The 16th of December will be remembered by investors across the globe, and Russia specifically, as “Black Tuesday;” a day when investors got a quick and unwelcome reminder of the 1998 crisis during which Russia was bankrupted. On Black Tuesday, the Ruble tumbled by 21.1% in less than a day and hit 78.51; Credit Default Swaps (CDS) for 5 years have priced in a 8.8% chance for a Russian bankruptcy. Black Tuesday was, simply put, an utter meltdown; investors were in a panic, Russians were running to the banks and the risk of a total collapse of the Russian economy hung in the air. Yet two weeks later, as some of the chaos from that Black Tuesday began to dissipate, some stability has emerged and with it the Ruble has regained some lost ground. The two questions which beg to be asked and answered; Is it the calm before the storm or perhaps a step toward stability? As we attempt to answer these questions we will also, hopefully, shed some light on the Ruble’s possible trajectory as a consequence.
What Ignited the Chaos?
Although it is still debatable as to what exactly was the last straw, there are clearly two very big contenders. The first was Rosneft, the Russian oil giant, was effectively bailed out by the Russian State through the tapping of the country’s emergency reserves.
Then there was the morning of December 16th after the Russian central bank surreptitiously, abruptly and unexpectedly hiked the benchmark rate from 10.5% to 17% in the overnight hours. Shortly after the rate hike, investors began a big Russian exodus; as a result, all bets were off and the Ruble quickly lost altitude. Why have these two events resulted in hysteria? It’s not perhaps what they are prima facie, but rather what they mean. Consider that Russia’s corporates have foreign debt liabilities of $600 billion and Russia’s emergency fund only amounts to $418.88 billion (including its Gold reserves) and of that emergency account a portion of those funds are earmarked for pension payments. Thus the idea of the State taking on Russia’s corporate debt at this particular time seems like a highly risky move which will undermine the finances of the Russian government, especially in light of the fact that Russia’s corporate debt is more than the government’s emergency funds. Furthermore, if you take into account the collapse in Oil prices then it’s hard to imagine what other investment could pump up those reserves. As to the other event, the rate hike to 17% was perceived as one step ahead of capital controls and that is what compelled investors and Russian oligarchs to move their holdings abroad in a massive capital flight.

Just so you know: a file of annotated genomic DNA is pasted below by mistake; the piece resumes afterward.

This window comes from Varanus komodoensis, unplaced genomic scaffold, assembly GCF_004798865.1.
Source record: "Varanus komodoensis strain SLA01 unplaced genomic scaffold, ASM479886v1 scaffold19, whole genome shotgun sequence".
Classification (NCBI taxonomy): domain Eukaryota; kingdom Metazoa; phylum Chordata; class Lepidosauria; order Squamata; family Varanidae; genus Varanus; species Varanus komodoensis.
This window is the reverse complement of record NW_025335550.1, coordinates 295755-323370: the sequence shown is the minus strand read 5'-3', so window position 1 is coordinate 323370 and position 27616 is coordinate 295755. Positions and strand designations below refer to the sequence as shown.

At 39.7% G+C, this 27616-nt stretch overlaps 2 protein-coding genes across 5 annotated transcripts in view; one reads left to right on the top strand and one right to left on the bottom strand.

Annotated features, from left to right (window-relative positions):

Capital Controls De Facto
So what has happened since that day? The Ruble has stabilized for now at 55.43 and that is thanks to two major policy “acts,” though neither of which are in line with free market norms. Firstly, the Russian government has literally forced all Russian exporters (namely, its oil and gas giants) to convert all their Dollar income and holdings into the Ruble, thus encouraging Ruble demand. The second “act” (which sounds more like a threat than anything else), is for the Russian central bank to place representatives on the trading floors of the big banks to monitor and determine who exactly are the big sellers of the Ruble during trade (at least as was reported by the press). This might be, according to the Financial Times, a “gentle” threat to Ruble sellers that it is no longer legitimate to sell Rubles in the billions. Although those two unconventional acts are not official and the Russian government continues to deny that it will impose capital controls, let there be no doubt, both of these acts amount to de facto capital controls.
Is the Worst Over?
Indeed, the Ruble has stabilized in the aftermath of those two measures and after the Russian central bank publicly announced it would help Russia’s corporates to service their debts. The other two measures or capital controls de facto ensure that the selling pressure on the Ruble from within Russia will be limited. With capital controls de facto in place in Russia and with short term debt covered it seems that, for the very short term, the worst for the Ruble is over. However, with risks still high the Ruble, rather than being bullish, moves to a range bound of between 50 and 61. Can this range last? In the near term, it will largely depend on Oil prices; another plunge and this time the storm may not end so quickly. And as for the long term? With still roughly $120 billion in corporate debt needing to be covered next year it is reasonable to believe that a wave of defaults could be ignited over the next few years and that this eventuality will constantly loom over the Ruble. Moreover, the temporary halt in Oil’s collapse may soon resume. And, finally, if we were to follow one big index that embodies all that is wrong with Russia it could be Russia’s 5 year Credit Default Swaps. As seen in the chart below, it is above the 5% threshold which is more or less Russia’s “normal” level (under sanctions), it is only when CDS’ return to 5% that one can fully claim that the Russian crisis is constrained alongside the Ruble. Until then, hold tight; this might be the calm before the storm.
Look for my post next week.
INO.com Contributor - Forex
Disclosure: This article is the opinion of the contributor themselves. The above is a matter of opinion provided for general information purposes only and is not intended as investment advice. This contributor is not receiving compensation (other than from INO.com) for their opinion.